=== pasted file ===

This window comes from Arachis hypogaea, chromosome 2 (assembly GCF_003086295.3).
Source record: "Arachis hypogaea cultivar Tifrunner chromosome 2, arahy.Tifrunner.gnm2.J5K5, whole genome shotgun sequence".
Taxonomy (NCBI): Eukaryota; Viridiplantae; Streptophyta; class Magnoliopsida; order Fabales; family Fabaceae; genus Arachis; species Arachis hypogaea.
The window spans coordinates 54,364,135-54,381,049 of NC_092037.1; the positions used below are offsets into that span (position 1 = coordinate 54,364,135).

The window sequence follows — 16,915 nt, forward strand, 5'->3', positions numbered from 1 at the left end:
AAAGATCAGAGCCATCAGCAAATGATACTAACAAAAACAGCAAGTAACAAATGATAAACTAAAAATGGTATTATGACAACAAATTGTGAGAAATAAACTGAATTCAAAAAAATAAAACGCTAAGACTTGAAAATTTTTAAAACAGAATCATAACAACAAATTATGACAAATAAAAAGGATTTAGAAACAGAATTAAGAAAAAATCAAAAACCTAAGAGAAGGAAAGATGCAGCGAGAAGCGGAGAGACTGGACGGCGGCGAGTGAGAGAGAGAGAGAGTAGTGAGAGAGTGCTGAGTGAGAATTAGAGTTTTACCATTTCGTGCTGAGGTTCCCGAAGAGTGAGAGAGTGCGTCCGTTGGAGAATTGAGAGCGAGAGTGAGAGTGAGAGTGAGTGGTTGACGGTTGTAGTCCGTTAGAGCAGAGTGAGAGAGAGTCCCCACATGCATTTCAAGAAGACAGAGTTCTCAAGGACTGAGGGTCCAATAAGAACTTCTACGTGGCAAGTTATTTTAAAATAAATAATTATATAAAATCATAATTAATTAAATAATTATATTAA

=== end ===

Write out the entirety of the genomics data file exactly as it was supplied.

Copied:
This window comes from Arachis hypogaea, chromosome 2 (assembly GCF_003086295.3).
Source record: "Arachis hypogaea cultivar Tifrunner chromosome 2, arahy.Tifrunner.gnm2.J5K5, whole genome shotgun sequence".
Taxonomy (NCBI): Eukaryota; Viridiplantae; Streptophyta; class Magnoliopsida; order Fabales; family Fabaceae; genus Arachis; species Arachis hypogaea.
The window spans coordinates 54,364,135-54,381,049 of NC_092037.1; the positions used below are offsets into that span (position 1 = coordinate 54,364,135).

The window sequence follows — 16,915 nt, forward strand, 5'->3', positions numbered from 1 at the left end:
AAAGATCAGAGCCATCAGCAAATGATACTAACAAAAACAGCAAGTAACAAATGATAAACTAAAAATGGTATTATGACAACAAATTGTGAGAAATAAACTGAATTCAAAAAAATAAAACGCTAAGACTTGAAAATTTTTAAAACAGAATCATAACAACAAATTATGACAAATAAAAAGGATTTAGAAACAGAATTAAGAAAAAATCAAAAACCTAAGAGAAGGAAAGATGCAGCGAGAAGCGGAGAGACTGGACGGCGGCGAGTGAGAGAGAGAGAGAGTAGTGAGAGAGTGCTGAGTGAGAATTAGAGTTTTACCATTTCGTGCTGAGGTTCCCGAAGAGTGAGAGAGTGCGTCCGTTGGAGAATTGAGAGCGAGAGTGAGAGTGAGAGTGAGTGGTTGACGGTTGTAGTCCGTTAGAGCAGAGTGAGAGAGAGTCCCCACATGCATTTCAAGAAGACAGAGTTCTCAAGGACTGAGGGTCCAATAAGAACTTCTACGTGGCAAGTTATTTTAAAATAAATAATTATATAAAATCATAATTAATTAAATAATTATATTAA